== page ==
The Mississippi legislature gaveled out of session for at least two weeks and probably more on Wednesday, with much of its business left unfinished. 

The legislature, according to the state constitution, has an August 30 deadline to put together a new budget before the appropriations for fiscal year 2020 are exhausted. The fiscal year ends on June 30.

According to the state constitution and legislative rules, the only requirements on the session are that the state capitol be open to the public and that a session can last up to 125 day (post-election years) and 90 days in other years, unless extended by a resolution approved by both chambers. The governor also has the power to call a special session and set a limited agenda for that session. 

Before the legislature left the capitol, there were no appropriations bills filed for state agencies, which is the final step in the budgetary process. This isn’t unusual considering that the session’s adjournment for sine die (which means with no appointed date for resumption) was still a month and a half away.

One critical obligation is a budget or, in the least, a continuing resolution that allows funding to critical agencies to continue at what would likely be the same level as last year’s appropriations. In section 64 of the state constitution, appropriations run out two months after the end of the fiscal year. Normally, appropriations bills take effect on July 1 and supersede the previous appropriation before the deadline.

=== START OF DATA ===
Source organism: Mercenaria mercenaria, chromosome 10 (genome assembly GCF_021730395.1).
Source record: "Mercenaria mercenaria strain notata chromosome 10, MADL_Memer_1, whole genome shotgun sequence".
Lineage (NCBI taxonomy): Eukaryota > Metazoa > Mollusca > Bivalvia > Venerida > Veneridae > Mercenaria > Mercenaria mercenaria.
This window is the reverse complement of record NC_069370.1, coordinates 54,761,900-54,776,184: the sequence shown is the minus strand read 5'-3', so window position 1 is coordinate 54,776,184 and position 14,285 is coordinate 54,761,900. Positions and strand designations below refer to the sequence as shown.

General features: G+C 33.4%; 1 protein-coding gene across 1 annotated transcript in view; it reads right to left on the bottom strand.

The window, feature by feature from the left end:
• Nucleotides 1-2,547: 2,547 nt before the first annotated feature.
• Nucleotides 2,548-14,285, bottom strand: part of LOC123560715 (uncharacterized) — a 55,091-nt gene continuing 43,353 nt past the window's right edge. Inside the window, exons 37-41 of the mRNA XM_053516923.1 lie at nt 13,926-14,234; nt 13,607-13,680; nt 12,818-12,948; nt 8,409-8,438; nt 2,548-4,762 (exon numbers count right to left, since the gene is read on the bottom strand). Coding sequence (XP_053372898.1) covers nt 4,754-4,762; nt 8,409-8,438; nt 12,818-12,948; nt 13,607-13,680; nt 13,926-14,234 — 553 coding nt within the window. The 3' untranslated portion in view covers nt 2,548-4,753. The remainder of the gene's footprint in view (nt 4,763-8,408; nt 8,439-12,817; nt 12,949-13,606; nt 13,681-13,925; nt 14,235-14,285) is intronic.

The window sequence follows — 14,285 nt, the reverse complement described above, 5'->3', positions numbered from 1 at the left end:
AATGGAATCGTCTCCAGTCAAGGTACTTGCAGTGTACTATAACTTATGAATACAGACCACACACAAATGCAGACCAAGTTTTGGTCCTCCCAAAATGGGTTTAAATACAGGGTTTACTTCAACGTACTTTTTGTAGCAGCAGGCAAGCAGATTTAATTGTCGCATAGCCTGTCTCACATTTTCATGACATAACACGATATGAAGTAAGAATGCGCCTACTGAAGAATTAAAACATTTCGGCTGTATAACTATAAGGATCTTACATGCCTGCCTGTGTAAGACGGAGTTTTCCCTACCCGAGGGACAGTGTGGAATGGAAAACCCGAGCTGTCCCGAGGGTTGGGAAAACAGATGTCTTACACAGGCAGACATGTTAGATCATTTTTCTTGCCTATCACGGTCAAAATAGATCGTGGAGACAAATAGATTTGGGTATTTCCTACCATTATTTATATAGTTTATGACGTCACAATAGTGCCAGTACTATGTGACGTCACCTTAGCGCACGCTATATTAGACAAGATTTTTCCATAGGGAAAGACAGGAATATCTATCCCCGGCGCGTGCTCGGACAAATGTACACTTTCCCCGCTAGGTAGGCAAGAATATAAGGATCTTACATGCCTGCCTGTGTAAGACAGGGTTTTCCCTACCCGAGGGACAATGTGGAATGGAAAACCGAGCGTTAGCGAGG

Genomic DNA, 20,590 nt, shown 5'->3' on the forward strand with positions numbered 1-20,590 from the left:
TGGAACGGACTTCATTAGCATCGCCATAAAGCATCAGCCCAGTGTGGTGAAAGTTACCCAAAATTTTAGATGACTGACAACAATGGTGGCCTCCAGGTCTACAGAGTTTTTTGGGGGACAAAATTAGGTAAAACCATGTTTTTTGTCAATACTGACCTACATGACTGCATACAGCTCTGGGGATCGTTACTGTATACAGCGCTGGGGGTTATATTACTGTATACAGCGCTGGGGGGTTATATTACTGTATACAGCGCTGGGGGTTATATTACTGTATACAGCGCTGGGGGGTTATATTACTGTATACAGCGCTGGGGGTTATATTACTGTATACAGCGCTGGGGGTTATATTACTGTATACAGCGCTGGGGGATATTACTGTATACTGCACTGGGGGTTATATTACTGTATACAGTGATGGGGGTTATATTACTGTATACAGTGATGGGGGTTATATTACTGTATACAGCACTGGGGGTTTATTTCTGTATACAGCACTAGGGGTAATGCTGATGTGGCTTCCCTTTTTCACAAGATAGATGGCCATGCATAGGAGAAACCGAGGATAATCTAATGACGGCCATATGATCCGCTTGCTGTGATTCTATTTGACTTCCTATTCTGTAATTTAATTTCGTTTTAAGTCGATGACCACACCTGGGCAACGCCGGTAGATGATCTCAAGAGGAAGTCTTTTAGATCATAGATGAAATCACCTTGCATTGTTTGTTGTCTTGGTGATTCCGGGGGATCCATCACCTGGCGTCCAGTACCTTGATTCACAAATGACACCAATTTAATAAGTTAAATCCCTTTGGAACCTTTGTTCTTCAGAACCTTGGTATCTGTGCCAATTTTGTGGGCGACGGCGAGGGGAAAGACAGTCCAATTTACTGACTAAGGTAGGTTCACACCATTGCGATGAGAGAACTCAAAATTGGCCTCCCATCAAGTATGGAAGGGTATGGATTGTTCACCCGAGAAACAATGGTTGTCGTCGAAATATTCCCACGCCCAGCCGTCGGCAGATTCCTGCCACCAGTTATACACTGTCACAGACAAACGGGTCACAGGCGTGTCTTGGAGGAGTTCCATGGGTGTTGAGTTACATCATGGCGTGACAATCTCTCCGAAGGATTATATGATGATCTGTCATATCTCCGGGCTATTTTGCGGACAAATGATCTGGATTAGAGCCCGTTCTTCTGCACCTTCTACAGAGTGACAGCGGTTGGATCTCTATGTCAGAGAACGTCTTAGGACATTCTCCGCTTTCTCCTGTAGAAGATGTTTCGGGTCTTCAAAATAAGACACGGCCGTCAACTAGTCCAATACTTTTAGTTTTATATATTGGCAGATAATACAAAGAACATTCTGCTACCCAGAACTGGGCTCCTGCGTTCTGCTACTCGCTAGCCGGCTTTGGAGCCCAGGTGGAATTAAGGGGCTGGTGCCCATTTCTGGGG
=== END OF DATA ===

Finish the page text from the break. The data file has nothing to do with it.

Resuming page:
If the legislature decides to just hold appropriations at this year’s level, that would add up to $5.75 billion in general fund spending. Of course, we don’t know the effects of the coronavirus pandemic on state revenues. 

The way the budgetary process works in Mississippi is that agencies provide the Legislative Budget Office with their funding requests in August. The LBO, which is composed of members from both chambers, conducts hearings in September to hear from agency heads on their budgetary needs. The LBO then drafts a budget in November that provides a blueprint for the appropriations bills. The governor’s staff also drafts a budget during the same time that gives the legislature a sense of their budgetary priorities.

The appropriations bills are the primary task for legislators in the final month, along with finishing up work on general bills. The final weeks of the session are spent in conference committees as the two chambers attempt to compromise on appropriation and general bills.

If legislators are able to return to the capitol by April 1, the date for them to adjourn sine die under House Concurrent Resolution 65 would be June 9. If the legislature hasn’t returned, completed its business, and adjourned sine die by June 9, the final day of the session could be pushed back to July 9.